3D is Nothing New
In the silent movie era, the Motion Picture Patents Company enforced its End-User License Agreement (EULA) using armed Pinkerton agents to put a bullet in any camera being used illegally. Early companies like Griffith’s had to wrap a blanket around their illegal cameras between takes. They came to be called “blanket companies” as a result.
Even now, the final shot of the day is still followed by the assistant director’s announcement: “That’s a wrap.”
It’s all new, and it’s all old: 3D is older than movies. Still photos made during the Civil War were viewed in 3D on Stereopticons that placed one image before the left eye, and another before the right. Your great-grandmother might still have one of them in the attic. Later, Viewmaster made popular a handheld 3D viewer with rotating disks of stereo pictures. People bought souvenir disks at vacation sites, taking home 3D views of Old Faithful and Niagara Falls.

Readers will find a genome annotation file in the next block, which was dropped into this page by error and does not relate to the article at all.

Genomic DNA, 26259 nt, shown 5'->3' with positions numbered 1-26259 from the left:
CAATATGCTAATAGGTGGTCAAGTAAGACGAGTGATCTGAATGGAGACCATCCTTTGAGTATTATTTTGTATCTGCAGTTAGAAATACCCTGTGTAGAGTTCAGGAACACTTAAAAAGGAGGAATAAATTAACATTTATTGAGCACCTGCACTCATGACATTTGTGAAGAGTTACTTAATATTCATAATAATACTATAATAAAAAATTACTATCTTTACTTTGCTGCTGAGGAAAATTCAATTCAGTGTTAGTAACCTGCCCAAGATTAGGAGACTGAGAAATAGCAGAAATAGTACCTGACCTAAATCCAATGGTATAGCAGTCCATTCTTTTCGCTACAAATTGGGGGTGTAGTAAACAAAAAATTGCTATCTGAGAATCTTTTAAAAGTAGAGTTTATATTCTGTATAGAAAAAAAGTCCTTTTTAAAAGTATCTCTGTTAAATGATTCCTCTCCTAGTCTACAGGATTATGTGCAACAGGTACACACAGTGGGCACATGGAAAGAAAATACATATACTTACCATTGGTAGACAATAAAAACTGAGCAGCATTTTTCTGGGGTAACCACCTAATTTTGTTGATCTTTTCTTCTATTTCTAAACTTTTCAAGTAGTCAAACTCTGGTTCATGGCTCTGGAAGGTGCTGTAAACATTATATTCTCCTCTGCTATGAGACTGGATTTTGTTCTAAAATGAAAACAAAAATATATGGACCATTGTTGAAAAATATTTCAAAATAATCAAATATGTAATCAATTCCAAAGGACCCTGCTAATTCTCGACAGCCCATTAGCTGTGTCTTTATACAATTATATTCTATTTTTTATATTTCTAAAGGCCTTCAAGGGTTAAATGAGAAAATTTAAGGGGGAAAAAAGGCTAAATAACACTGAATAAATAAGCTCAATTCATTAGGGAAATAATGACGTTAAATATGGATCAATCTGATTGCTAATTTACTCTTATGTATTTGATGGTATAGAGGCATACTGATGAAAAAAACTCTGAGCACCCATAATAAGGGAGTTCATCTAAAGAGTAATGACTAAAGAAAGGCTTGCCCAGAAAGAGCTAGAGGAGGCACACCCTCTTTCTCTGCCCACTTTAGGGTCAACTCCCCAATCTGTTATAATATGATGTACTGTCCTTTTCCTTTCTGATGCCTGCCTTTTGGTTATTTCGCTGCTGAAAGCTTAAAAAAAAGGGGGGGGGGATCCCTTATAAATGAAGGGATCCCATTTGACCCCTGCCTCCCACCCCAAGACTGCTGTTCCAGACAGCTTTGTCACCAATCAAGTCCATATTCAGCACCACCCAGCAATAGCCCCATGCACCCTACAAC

In the 1950s, stereo movies hit the Sunrise Theater with “Bwana Devil” and others, the most popular of which was a Vincent Price picture, “House of Wax” — a major hit, the seventh-biggest money-maker of 1953.
Dual projectors trying to keep two separate reels of film in synch often failed, or lost balance in ways that caused fatigue and sometimes headaches. People tired of the cardboard glasses with their polarized plastic lenses
Along came Cinerama, spreading the movie across a curved screen using three overlapping images to fool the eye into a semblance of natural vision — but without glasses. It was rapidly followed by Michael Todd’s Todd-AO that had one seamless wide, curved-screen picture. He used very wide film stock, which made Todd-AO movies costly. Editors said they felt like they were cutting postcards.
Todd-AO had something even better: a terrific first movie with David Niven and Cantinflas in “Around the World in 80 Days.” Still, these attempts at simulating depth were expensive. 20th Century Fox topped them both with CinemaScope and its initial release, “The Robe.”
Once First in State
Charlotte and Southern Pines had the first theaters in the state capable of showing CinemaScope films. The process used special “anamorphic” lenses to squeeze a wide image onto a normal 35mm frame, then spread it back out to a 2.55-to-1 ratio during projection. That let theaters keep the same projector, though they had to change to wide screens and use new lenses.